Excerpts - The Rock From Mars

Chapter One

Robbie Score had no idea what she had found, and yet it was exactly what she was looking for. She noticed the object first as a dark green blemish on the clean expanse of ancient blue that shimmered around her.

In this stretch of Antarctica, December 27, 1984, was a balmy summer day, the temperature around zero Fahrenheit, the winds abating. The sunlight shone thermonuclear white. It could play tricks on your eyes. Score was on her first trip to “the ice,” cruising downslope on a snowmobile in loose formation with five others who had come here for the hunt. Inside a sarcophagus of expedition-weight clothes, she felt the painful bite of the breeze intensified by her own motion over the ground. She wore dark Polaroid glasses and three layers of gloves—glove liners, insulated gloves, and “bear paw” mittens that fit over the top of the cuff of her red polar anorak with the fur-lined hood. That and her black wind pants were standard government issue. She wore her own hat, a jaunty red, white, and black knit, which (when not covered by the hood) distinguished her from the others.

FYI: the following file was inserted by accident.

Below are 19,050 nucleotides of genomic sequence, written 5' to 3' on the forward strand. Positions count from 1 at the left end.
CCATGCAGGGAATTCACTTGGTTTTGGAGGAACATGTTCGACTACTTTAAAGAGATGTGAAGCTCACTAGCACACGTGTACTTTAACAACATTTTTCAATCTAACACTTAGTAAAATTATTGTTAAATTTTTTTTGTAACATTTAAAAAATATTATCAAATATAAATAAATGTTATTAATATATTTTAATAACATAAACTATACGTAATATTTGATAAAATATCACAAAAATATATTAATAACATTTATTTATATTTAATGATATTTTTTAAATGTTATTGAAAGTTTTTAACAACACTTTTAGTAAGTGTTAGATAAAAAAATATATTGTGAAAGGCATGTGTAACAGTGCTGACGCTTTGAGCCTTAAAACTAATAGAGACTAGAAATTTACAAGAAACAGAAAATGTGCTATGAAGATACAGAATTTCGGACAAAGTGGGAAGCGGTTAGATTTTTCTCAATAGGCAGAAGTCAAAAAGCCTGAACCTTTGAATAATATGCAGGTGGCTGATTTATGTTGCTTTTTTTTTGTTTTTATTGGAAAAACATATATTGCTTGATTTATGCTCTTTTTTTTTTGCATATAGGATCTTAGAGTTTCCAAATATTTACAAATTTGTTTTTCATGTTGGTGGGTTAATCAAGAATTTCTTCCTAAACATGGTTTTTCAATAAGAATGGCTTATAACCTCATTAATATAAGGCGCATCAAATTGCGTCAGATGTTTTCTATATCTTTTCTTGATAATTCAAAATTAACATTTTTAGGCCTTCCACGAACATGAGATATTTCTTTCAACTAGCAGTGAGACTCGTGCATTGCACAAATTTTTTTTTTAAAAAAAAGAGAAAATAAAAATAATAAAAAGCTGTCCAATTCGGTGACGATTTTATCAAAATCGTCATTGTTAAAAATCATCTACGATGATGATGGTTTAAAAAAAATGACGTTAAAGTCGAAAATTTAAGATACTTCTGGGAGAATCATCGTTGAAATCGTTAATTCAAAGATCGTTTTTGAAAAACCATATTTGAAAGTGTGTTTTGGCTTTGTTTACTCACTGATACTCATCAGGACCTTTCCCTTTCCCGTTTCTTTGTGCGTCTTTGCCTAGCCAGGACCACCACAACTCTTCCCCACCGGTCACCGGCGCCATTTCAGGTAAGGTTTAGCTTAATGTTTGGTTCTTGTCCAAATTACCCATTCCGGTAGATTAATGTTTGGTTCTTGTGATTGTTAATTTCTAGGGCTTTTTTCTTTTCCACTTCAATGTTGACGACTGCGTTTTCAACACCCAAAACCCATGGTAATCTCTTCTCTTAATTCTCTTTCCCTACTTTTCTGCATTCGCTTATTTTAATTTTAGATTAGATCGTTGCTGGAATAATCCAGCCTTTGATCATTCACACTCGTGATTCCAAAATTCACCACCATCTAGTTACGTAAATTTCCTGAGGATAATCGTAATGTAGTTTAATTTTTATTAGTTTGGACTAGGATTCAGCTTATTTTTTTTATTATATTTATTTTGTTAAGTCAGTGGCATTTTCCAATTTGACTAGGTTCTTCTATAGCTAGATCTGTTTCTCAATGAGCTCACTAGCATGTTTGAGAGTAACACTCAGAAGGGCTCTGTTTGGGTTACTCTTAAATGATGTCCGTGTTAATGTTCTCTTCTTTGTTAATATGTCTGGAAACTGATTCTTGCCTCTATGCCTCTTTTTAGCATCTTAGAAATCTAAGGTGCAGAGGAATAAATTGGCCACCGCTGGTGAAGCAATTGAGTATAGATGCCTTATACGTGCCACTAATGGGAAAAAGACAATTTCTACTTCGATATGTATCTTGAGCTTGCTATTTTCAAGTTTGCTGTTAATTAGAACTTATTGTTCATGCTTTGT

They were working in a region of soul-searing desolation known as the Far Western Icefield, whose nearest landmark was a forked ridge of rock called Allan Hills. They were a good 150 miles from the nearest outpost of anything resembling civilization. Ordinarily, the hunters would spread out in a line, about a hundred feet separating each from the next, and sweep in tandem one way and then the other across a designated grid as large as three or even five miles in one direction. Back and forth, back and forth. The downwind legs weren’t bad; but heading into the wind could be brutal, the chill searing right into your face.

In places, the ice turned washboard rough, jarring the riders with ranks of long, concrete-hard dunes called sastrugi. Built of windblown ice crystals, they could stretch to hundreds of yards in length and grow to the height of a person.

To an observer looking down from a godlike vantage, the behavior might have seemed puzzling—these bright-colored motes of life sweeping out their puny patterns in terrible isolation against a continent. But they had come here with a purpose. Their begoggled eyes were scouring the bright ground for bits of dark rubble. They were hunting the fallen husks of shooting stars. Meteorites.

The exercise itself was a little like plowing a Kansas wheat field. But you had to concentrate. Done right, the job meant hour after hour of relentless, brain-numbing eyeball concentration. If you blinked, . . .